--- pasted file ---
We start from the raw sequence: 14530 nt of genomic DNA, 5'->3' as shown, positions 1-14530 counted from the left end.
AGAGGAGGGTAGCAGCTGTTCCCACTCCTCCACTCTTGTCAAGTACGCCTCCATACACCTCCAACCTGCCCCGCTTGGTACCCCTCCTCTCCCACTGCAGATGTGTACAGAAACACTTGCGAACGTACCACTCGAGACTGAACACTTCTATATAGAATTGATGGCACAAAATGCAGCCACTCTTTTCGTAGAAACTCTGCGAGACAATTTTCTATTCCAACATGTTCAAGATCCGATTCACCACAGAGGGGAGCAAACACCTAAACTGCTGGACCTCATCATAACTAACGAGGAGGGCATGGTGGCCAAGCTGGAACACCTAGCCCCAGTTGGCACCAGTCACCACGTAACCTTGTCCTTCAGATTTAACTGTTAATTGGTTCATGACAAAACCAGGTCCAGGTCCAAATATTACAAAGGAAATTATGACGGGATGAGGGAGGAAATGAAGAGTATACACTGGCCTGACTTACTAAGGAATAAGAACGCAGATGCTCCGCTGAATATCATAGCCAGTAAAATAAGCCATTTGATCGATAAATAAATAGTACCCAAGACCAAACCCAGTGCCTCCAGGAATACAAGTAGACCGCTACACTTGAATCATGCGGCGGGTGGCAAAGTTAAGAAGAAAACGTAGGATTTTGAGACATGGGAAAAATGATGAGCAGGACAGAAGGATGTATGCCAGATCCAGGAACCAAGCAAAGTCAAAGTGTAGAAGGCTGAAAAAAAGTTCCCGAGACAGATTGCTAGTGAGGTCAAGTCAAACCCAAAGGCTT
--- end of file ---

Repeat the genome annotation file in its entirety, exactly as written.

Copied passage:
We start from the raw sequence: 14530 nt of genomic DNA, 5'->3' as shown, positions 1-14530 counted from the left end.
AGAGGAGGGTAGCAGCTGTTCCCACTCCTCCACTCTTGTCAAGTACGCCTCCATACACCTCCAACCTGCCCCGCTTGGTACCCCTCCTCTCCCACTGCAGATGTGTACAGAAACACTTGCGAACGTACCACTCGAGACTGAACACTTCTATATAGAATTGATGGCACAAAATGCAGCCACTCTTTTCGTAGAAACTCTGCGAGACAATTTTCTATTCCAACATGTTCAAGATCCGATTCACCACAGAGGGGAGCAAACACCTAAACTGCTGGACCTCATCATAACTAACGAGGAGGGCATGGTGGCCAAGCTGGAACACCTAGCCCCAGTTGGCACCAGTCACCACGTAACCTTGTCCTTCAGATTTAACTGTTAATTGGTTCATGACAAAACCAGGTCCAGGTCCAAATATTACAAAGGAAATTATGACGGGATGAGGGAGGAAATGAAGAGTATACACTGGCCTGACTTACTAAGGAATAAGAACGCAGATGCTCCGCTGAATATCATAGCCAGTAAAATAAGCCATTTGATCGATAAATAAATAGTACCCAAGACCAAACCCAGTGCCTCCAGGAATACAAGTAGACCGCTACACTTGAATCATGCGGCGGGTGGCAAAGTTAAGAAGAAAACGTAGGATTTTGAGACATGGGAAAAATGATGAGCAGGACAGAAGGATGTATGCCAGATCCAGGAACCAAGCAAAGTCAAAGTGTAGAAGGCTGAAAAAAAGTTCCCGAGACAGATTGCTAGTGAGGTCAAGTCAAACCCAAAGGCTT